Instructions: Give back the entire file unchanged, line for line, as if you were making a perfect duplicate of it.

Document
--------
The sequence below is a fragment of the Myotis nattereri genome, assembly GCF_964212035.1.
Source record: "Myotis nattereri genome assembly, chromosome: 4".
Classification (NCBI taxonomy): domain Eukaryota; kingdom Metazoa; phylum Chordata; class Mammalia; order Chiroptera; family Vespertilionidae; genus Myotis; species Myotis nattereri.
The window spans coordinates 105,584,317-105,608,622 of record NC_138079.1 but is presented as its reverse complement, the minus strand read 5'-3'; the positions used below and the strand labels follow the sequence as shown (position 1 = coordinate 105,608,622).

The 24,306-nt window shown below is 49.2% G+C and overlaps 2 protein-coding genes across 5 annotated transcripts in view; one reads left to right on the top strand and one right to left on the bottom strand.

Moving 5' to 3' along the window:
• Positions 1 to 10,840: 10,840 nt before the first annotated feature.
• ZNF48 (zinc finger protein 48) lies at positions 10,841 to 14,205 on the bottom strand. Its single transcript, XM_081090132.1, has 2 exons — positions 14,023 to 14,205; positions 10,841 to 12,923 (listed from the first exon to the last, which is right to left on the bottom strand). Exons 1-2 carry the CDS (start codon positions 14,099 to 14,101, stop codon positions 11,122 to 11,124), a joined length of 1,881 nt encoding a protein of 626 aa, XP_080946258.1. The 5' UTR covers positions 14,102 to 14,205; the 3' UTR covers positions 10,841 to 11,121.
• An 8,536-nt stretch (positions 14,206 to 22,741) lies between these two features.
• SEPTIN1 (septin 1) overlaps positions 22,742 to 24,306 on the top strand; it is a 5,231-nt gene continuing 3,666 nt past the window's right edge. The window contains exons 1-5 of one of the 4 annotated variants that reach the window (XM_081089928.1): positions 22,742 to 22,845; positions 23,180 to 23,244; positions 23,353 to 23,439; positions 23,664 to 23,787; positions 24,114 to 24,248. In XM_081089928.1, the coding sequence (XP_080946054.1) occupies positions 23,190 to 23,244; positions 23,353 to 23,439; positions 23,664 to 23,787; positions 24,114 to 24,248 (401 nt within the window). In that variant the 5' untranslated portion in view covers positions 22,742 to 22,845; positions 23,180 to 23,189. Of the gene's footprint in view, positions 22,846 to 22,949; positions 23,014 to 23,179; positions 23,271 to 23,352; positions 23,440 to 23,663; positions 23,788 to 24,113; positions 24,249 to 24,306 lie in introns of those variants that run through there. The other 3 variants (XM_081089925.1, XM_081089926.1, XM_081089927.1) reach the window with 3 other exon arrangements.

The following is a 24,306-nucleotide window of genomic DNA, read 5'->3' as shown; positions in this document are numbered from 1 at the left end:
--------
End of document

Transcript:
The sequence below is a fragment of the Myotis nattereri genome, assembly GCF_964212035.1.
Source record: "Myotis nattereri genome assembly, chromosome: 4".
Classification (NCBI taxonomy): domain Eukaryota; kingdom Metazoa; phylum Chordata; class Mammalia; order Chiroptera; family Vespertilionidae; genus Myotis; species Myotis nattereri.
The window spans coordinates 105,584,317-105,608,622 of record NC_138079.1 but is presented as its reverse complement, the minus strand read 5'-3'; the positions used below and the strand labels follow the sequence as shown (position 1 = coordinate 105,608,622).

The 24,306-nt window shown below is 49.2% G+C and overlaps 2 protein-coding genes across 5 annotated transcripts in view; one reads left to right on the top strand and one right to left on the bottom strand.

Moving 5' to 3' along the window:
• Positions 1 to 10,840: 10,840 nt before the first annotated feature.
• ZNF48 (zinc finger protein 48) lies at positions 10,841 to 14,205 on the bottom strand. Its single transcript, XM_081090132.1, has 2 exons — positions 14,023 to 14,205; positions 10,841 to 12,923 (listed from the first exon to the last, which is right to left on the bottom strand). Exons 1-2 carry the CDS (start codon positions 14,099 to 14,101, stop codon positions 11,122 to 11,124), a joined length of 1,881 nt encoding a protein of 626 aa, XP_080946258.1. The 5' UTR covers positions 14,102 to 14,205; the 3' UTR covers positions 10,841 to 11,121.
• An 8,536-nt stretch (positions 14,206 to 22,741) lies between these two features.
• SEPTIN1 (septin 1) overlaps positions 22,742 to 24,306 on the top strand; it is a 5,231-nt gene continuing 3,666 nt past the window's right edge. The window contains exons 1-5 of one of the 4 annotated variants that reach the window (XM_081089928.1): positions 22,742 to 22,845; positions 23,180 to 23,244; positions 23,353 to 23,439; positions 23,664 to 23,787; positions 24,114 to 24,248. In XM_081089928.1, the coding sequence (XP_080946054.1) occupies positions 23,190 to 23,244; positions 23,353 to 23,439; positions 23,664 to 23,787; positions 24,114 to 24,248 (401 nt within the window). In that variant the 5' untranslated portion in view covers positions 22,742 to 22,845; positions 23,180 to 23,189. Of the gene's footprint in view, positions 22,846 to 22,949; positions 23,014 to 23,179; positions 23,271 to 23,352; positions 23,440 to 23,663; positions 23,788 to 24,113; positions 24,249 to 24,306 lie in introns of those variants that run through there. The other 3 variants (XM_081089925.1, XM_081089926.1, XM_081089927.1) reach the window with 3 other exon arrangements.

The following is a 24,306-nucleotide window of genomic DNA, read 5'->3' as shown; positions in this document are numbered from 1 at the left end: